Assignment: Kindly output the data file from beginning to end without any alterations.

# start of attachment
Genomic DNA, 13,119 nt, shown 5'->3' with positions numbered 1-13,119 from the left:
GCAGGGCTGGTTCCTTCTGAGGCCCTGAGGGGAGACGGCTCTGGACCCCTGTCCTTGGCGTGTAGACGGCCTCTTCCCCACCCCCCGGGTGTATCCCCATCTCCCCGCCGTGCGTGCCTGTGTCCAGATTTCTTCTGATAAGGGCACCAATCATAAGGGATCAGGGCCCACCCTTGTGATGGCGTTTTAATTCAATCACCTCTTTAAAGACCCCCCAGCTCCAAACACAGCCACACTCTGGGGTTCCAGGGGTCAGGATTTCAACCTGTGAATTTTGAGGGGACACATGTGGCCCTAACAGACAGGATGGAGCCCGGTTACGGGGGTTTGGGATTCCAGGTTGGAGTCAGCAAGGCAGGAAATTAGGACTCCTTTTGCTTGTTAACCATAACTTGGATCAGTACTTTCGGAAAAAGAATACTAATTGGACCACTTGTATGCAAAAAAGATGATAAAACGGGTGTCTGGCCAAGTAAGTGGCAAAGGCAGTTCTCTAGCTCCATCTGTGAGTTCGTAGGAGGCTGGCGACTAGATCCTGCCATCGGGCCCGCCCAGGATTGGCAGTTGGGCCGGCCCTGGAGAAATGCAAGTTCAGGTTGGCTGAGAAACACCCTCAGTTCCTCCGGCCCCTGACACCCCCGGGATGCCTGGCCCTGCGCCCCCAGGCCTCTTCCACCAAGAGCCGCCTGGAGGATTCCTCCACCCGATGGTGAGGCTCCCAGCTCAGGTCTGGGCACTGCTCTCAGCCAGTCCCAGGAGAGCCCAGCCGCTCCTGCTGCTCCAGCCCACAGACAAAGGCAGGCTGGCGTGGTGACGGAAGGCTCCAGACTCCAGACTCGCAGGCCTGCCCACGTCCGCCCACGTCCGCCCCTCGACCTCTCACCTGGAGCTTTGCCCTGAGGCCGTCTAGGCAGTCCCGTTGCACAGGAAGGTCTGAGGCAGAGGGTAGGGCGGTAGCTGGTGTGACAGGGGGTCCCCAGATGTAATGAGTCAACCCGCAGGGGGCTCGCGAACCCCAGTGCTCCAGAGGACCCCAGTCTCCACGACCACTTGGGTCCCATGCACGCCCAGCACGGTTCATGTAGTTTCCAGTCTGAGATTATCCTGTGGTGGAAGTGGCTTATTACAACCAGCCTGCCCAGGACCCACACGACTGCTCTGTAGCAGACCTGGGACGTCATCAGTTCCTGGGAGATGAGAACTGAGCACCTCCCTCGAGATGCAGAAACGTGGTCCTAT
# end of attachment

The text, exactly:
Genomic DNA, 13,119 nt, shown 5'->3' with positions numbered 1-13,119 from the left:
GCAGGGCTGGTTCCTTCTGAGGCCCTGAGGGGAGACGGCTCTGGACCCCTGTCCTTGGCGTGTAGACGGCCTCTTCCCCACCCCCCGGGTGTATCCCCATCTCCCCGCCGTGCGTGCCTGTGTCCAGATTTCTTCTGATAAGGGCACCAATCATAAGGGATCAGGGCCCACCCTTGTGATGGCGTTTTAATTCAATCACCTCTTTAAAGACCCCCCAGCTCCAAACACAGCCACACTCTGGGGTTCCAGGGGTCAGGATTTCAACCTGTGAATTTTGAGGGGACACATGTGGCCCTAACAGACAGGATGGAGCCCGGTTACGGGGGTTTGGGATTCCAGGTTGGAGTCAGCAAGGCAGGAAATTAGGACTCCTTTTGCTTGTTAACCATAACTTGGATCAGTACTTTCGGAAAAAGAATACTAATTGGACCACTTGTATGCAAAAAAGATGATAAAACGGGTGTCTGGCCAAGTAAGTGGCAAAGGCAGTTCTCTAGCTCCATCTGTGAGTTCGTAGGAGGCTGGCGACTAGATCCTGCCATCGGGCCCGCCCAGGATTGGCAGTTGGGCCGGCCCTGGAGAAATGCAAGTTCAGGTTGGCTGAGAAACACCCTCAGTTCCTCCGGCCCCTGACACCCCCGGGATGCCTGGCCCTGCGCCCCCAGGCCTCTTCCACCAAGAGCCGCCTGGAGGATTCCTCCACCCGATGGTGAGGCTCCCAGCTCAGGTCTGGGCACTGCTCTCAGCCAGTCCCAGGAGAGCCCAGCCGCTCCTGCTGCTCCAGCCCACAGACAAAGGCAGGCTGGCGTGGTGACGGAAGGCTCCAGACTCCAGACTCGCAGGCCTGCCCACGTCCGCCCACGTCCGCCCCTCGACCTCTCACCTGGAGCTTTGCCCTGAGGCCGTCTAGGCAGTCCCGTTGCACAGGAAGGTCTGAGGCAGAGGGTAGGGCGGTAGCTGGTGTGACAGGGGGTCCCCAGATGTAATGAGTCAACCCGCAGGGGGCTCGCGAACCCCAGTGCTCCAGAGGACCCCAGTCTCCACGACCACTTGGGTCCCATGCACGCCCAGCACGGTTCATGTAGTTTCCAGTCTGAGATTATCCTGTGGTGGAAGTGGCTTATTACAACCAGCCTGCCCAGGACCCACACGACTGCTCTGTAGCAGACCTGGGACGTCATCAGTTCCTGGGAGATGAGAACTGAGCACCTCCCTCGAGATGCAGAAACGTGGTCCTAT